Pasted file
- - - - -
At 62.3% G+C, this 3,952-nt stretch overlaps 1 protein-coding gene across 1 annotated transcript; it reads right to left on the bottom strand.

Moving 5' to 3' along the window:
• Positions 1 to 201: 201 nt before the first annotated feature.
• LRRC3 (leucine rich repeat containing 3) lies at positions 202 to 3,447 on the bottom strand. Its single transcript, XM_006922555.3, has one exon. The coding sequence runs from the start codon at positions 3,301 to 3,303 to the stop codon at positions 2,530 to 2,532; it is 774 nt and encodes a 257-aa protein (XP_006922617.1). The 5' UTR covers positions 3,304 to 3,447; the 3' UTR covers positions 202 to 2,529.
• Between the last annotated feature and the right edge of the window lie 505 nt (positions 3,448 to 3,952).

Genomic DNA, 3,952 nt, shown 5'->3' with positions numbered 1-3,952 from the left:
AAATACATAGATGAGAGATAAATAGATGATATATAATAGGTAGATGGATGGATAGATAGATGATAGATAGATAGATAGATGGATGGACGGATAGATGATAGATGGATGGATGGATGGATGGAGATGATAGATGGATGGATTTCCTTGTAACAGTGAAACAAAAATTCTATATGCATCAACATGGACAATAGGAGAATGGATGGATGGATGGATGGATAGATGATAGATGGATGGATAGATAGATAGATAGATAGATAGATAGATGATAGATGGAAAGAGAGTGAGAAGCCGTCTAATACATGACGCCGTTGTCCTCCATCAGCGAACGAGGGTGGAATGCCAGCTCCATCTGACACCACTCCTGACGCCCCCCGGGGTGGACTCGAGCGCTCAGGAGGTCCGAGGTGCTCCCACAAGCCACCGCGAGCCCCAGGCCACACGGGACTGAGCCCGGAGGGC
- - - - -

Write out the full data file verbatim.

At 62.3% G+C, this 3,952-nt stretch overlaps 1 protein-coding gene across 1 annotated transcript; it reads right to left on the bottom strand.

Moving 5' to 3' along the window:
• Positions 1 to 201: 201 nt before the first annotated feature.
• LRRC3 (leucine rich repeat containing 3) lies at positions 202 to 3,447 on the bottom strand. Its single transcript, XM_006922555.3, has one exon. The coding sequence runs from the start codon at positions 3,301 to 3,303 to the stop codon at positions 2,530 to 2,532; it is 774 nt and encodes a 257-aa protein (XP_006922617.1). The 5' UTR covers positions 3,304 to 3,447; the 3' UTR covers positions 202 to 2,529.
• Between the last annotated feature and the right edge of the window lie 505 nt (positions 3,448 to 3,952).

Genomic DNA, 3,952 nt, shown 5'->3' with positions numbered 1-3,952 from the left:
AAATACATAGATGAGAGATAAATAGATGATATATAATAGGTAGATGGATGGATAGATAGATGATAGATAGATAGATAGATGGATGGACGGATAGATGATAGATGGATGGATGGATGGATGGAGATGATAGATGGATGGATTTCCTTGTAACAGTGAAACAAAAATTCTATATGCATCAACATGGACAATAGGAGAATGGATGGATGGATGGATGGATAGATGATAGATGGATGGATAGATAGATAGATAGATAGATAGATAGATGATAGATGGAAAGAGAGTGAGAAGCCGTCTAATACATGACGCCGTTGTCCTCCATCAGCGAACGAGGGTGGAATGCCAGCTCCATCTGACACCACTCCTGACGCCCCCCGGGGTGGACTCGAGCGCTCAGGAGGTCCGAGGTGCTCCCACAAGCCACCGCGAGCCCCAGGCCACACGGGACTGAGCCCGGAGGGC